Virginia, themselves caution against using the results of their studies to limit or restrict commercial driving by individuals with insulin-treated diabetes.
After exhaustive study, the conclusion has been – correctly – reached that safe commercial driving and insulin-treated diabetes are not exclusive. The Association urges FMCSA not to revisit this conclusion, but rather, to refine the process of individually assessing and certifying medically qualified insulin-treated drivers by developing a system that retains the safety of the current system but that provides for a practical method to achieve individual assessment.
How many individuals with ITDM are likely to enter the motor carrier
occupation if the current medical standards are changed to allow them to drive in interstate commerce?
The Association does not have empirical data to answer this question, but believes that despite the progress made in recent years with the inception of the Diabetes Exemption Program, current regulations discourage many qualified individuals with insulin-treated diabetes from pursuing a career operating commercial motor vehicles. The Association has received inquiries from hundreds of individuals regarding commercial driving, the vast majority of whom are affected by the physical qualification rules regarding insulin-treated diabetes. As stated above, the Diabetes Exemption Program has allowed an extremely small number of individuals with insulin-treated diabetes to drive CMVs but comes with the consequence of many months waiting for a decision by FMCSA – time most drivers cannot afford to spend out of work, without pay or health insurance coverage. It is the Association’s experience, gained from speaking with many drivers facing the need to obtain an exemption because of insulin use, that a large number of qualified individuals do not even apply for exemptions because of the problems associated with, and the uncertainty that accompanies, the current burdensome process.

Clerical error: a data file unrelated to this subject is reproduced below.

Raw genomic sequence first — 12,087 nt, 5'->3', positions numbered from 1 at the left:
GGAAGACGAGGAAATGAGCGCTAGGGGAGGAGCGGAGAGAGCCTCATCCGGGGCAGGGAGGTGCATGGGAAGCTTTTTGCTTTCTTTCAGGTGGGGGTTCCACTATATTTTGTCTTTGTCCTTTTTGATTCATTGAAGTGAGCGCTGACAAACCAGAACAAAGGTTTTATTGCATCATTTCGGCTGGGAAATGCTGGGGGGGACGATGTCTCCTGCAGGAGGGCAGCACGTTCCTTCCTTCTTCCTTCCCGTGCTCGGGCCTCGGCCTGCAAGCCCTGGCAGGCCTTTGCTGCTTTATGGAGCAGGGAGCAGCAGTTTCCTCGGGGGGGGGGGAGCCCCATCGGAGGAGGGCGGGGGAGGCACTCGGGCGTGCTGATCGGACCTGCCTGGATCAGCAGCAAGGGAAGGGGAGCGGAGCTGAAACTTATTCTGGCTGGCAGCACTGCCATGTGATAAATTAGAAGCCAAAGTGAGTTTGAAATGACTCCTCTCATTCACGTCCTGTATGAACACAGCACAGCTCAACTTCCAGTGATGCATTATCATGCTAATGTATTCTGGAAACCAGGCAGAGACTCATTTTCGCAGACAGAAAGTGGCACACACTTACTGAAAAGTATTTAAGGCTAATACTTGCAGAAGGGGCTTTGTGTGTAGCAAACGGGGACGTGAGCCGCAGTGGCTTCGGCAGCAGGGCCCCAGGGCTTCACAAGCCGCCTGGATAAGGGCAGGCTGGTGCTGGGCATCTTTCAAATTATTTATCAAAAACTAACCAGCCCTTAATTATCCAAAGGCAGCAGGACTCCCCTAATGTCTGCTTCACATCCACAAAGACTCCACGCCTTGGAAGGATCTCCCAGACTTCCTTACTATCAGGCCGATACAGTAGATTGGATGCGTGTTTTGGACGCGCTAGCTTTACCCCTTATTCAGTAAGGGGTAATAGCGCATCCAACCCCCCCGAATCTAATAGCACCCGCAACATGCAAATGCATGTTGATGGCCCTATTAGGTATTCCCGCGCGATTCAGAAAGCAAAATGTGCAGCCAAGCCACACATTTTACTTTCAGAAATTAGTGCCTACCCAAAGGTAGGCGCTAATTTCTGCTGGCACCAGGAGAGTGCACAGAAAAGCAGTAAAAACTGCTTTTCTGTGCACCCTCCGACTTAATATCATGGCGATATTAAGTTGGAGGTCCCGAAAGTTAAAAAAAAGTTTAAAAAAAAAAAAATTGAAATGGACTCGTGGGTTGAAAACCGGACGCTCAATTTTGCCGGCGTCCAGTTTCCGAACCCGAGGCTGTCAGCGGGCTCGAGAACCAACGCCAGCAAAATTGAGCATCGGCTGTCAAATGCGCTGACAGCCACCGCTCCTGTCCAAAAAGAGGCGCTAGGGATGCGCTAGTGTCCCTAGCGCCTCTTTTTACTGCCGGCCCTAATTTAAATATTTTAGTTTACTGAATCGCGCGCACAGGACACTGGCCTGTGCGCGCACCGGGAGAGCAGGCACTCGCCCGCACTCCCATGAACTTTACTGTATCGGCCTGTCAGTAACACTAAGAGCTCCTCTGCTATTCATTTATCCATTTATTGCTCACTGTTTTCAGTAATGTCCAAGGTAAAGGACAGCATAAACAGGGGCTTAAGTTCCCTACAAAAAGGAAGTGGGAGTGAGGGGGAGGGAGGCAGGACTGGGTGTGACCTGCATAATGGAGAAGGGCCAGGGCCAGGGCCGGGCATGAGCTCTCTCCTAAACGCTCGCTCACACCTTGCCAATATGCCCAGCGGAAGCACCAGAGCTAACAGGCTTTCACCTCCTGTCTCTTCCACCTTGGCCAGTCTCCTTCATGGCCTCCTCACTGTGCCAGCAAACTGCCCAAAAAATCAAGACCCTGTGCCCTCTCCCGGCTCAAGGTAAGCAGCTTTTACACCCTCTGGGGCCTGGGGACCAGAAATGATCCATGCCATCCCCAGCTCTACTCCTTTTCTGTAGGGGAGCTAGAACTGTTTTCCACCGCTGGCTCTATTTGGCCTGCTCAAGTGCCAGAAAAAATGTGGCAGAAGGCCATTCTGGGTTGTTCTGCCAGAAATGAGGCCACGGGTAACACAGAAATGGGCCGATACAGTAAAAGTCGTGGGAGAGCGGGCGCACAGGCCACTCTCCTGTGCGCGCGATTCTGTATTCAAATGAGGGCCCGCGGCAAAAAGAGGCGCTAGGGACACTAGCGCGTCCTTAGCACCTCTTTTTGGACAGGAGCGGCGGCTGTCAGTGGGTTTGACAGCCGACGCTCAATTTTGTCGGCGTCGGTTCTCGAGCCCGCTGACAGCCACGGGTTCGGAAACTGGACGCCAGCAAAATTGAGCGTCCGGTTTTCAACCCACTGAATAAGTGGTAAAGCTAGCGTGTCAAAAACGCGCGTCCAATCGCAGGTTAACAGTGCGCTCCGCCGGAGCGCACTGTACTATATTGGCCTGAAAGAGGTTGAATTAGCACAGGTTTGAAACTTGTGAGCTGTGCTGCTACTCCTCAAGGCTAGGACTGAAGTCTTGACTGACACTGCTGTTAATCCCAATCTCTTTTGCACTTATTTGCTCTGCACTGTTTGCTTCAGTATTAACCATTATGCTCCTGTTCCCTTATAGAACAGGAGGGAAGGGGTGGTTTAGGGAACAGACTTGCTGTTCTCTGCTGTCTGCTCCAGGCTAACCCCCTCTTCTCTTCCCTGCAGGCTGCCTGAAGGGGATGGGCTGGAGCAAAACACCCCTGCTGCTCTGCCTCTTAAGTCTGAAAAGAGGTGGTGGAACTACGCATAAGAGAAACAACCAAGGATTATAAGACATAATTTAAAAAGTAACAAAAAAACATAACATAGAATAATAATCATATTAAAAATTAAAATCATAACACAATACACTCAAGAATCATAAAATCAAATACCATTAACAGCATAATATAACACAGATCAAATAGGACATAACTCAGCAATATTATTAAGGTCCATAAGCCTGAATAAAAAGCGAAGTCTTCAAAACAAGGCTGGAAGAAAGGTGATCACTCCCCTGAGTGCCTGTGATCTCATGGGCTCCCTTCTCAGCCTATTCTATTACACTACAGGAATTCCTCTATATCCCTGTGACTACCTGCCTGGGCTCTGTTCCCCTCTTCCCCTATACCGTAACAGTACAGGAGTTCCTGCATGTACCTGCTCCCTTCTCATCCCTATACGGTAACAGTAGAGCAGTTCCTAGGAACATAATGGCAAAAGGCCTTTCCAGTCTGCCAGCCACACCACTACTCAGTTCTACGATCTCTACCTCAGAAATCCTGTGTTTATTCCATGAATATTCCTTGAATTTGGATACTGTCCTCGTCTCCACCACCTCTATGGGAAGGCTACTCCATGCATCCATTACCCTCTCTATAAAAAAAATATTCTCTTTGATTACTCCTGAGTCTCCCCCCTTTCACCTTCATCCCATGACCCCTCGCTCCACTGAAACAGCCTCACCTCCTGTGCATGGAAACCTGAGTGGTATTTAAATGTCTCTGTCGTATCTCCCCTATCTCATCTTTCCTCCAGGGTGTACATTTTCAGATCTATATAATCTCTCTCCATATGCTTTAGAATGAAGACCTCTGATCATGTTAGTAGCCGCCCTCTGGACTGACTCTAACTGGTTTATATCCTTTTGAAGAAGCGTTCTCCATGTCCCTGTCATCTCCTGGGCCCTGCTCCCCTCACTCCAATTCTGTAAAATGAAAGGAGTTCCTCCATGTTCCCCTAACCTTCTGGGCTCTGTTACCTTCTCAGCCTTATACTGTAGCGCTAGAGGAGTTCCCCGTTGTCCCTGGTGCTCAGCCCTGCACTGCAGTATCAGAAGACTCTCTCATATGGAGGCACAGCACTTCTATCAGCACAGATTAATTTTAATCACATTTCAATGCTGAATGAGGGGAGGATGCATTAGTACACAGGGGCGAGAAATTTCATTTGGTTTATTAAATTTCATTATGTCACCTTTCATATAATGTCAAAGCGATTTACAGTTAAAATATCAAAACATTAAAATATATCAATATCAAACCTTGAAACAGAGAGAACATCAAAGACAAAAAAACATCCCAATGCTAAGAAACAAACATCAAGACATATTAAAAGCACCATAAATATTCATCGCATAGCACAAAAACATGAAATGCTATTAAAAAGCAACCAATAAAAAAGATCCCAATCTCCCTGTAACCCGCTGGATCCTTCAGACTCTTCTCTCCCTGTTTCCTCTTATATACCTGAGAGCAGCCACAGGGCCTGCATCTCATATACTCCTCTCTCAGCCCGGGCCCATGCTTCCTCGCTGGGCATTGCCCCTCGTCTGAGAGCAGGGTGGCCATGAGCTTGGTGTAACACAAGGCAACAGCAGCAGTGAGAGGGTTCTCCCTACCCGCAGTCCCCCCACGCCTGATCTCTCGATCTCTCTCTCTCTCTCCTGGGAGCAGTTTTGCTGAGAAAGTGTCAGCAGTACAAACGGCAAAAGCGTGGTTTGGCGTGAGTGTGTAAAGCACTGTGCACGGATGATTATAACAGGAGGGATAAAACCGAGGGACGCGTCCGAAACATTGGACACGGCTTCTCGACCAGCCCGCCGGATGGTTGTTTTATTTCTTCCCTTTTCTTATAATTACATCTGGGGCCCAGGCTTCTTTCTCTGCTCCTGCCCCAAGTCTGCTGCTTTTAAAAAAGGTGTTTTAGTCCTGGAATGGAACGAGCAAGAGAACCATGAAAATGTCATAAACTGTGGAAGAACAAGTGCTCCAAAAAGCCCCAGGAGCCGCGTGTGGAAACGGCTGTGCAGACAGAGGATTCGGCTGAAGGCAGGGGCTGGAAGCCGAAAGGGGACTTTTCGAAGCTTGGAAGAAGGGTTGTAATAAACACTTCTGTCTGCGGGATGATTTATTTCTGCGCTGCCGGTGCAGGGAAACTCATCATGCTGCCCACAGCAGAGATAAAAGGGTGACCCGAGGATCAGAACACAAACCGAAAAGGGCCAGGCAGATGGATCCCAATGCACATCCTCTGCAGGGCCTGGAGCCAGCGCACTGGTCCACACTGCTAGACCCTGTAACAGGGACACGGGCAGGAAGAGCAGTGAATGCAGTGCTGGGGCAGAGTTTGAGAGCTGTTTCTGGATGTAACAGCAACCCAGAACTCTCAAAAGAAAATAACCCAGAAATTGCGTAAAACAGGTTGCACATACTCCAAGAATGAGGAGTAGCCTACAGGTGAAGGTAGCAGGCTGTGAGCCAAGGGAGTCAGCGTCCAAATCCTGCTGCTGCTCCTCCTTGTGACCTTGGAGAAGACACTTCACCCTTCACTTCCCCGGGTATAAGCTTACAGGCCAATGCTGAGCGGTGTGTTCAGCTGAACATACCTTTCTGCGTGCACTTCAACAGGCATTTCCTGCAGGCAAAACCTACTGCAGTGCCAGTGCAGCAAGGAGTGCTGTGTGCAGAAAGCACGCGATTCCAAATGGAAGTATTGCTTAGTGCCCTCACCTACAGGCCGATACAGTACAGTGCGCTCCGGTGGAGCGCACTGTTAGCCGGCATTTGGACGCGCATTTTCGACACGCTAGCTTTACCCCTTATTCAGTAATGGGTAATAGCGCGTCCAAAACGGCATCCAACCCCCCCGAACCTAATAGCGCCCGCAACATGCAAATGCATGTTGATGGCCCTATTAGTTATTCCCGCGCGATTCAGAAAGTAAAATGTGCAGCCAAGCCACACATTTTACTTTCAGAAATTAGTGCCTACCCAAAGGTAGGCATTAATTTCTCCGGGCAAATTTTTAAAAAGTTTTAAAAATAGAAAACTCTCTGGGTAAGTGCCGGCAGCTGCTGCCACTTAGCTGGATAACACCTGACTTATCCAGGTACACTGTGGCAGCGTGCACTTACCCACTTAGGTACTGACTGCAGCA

The number of people with diabetes is growing at an alarming rate. There are now more than 21 million people with diabetes in the United States,46 the vast majority of whom have type 2 diabetes. Diabetes affects all parts of the population, including commercial drivers. FMCSA has already seen a large increase in the number of individuals applying for a diabetes exemption since passage of SAFETEA-LU last summer, numbers which have overwhelmed the agency’s resources and ability to process exemption applications in a timely manner.47 Thus, unless significant additional resources are provided to FMCSA, the current exemption program does not have the means to fulfill its own requirements. Moreover, for the reasons set out in this comment, an exemption program is not the best method of assessing individuals with ITDM for safe commercial driving.
See Centers for Disease Control and Prevention, National Diabetes Fact Sheet (Oct. 2005).
47 See Qualification of Drivers; Eligibility Criteria and Applications; Diabetes Exemption, 70 Fed. Reg. 67777 (Nov. 8, 2005) (stating that “in the 2003 Notice, FMCSA estimated that approximately 700 applications for exemption would be filed annually . . . The number of applications actually filed has been substantially less. However, with the changes made in the exemption program by this revised Notice, the number of applications could increase substantially, and may approximate, at least initially, the level estimated in 2003.”).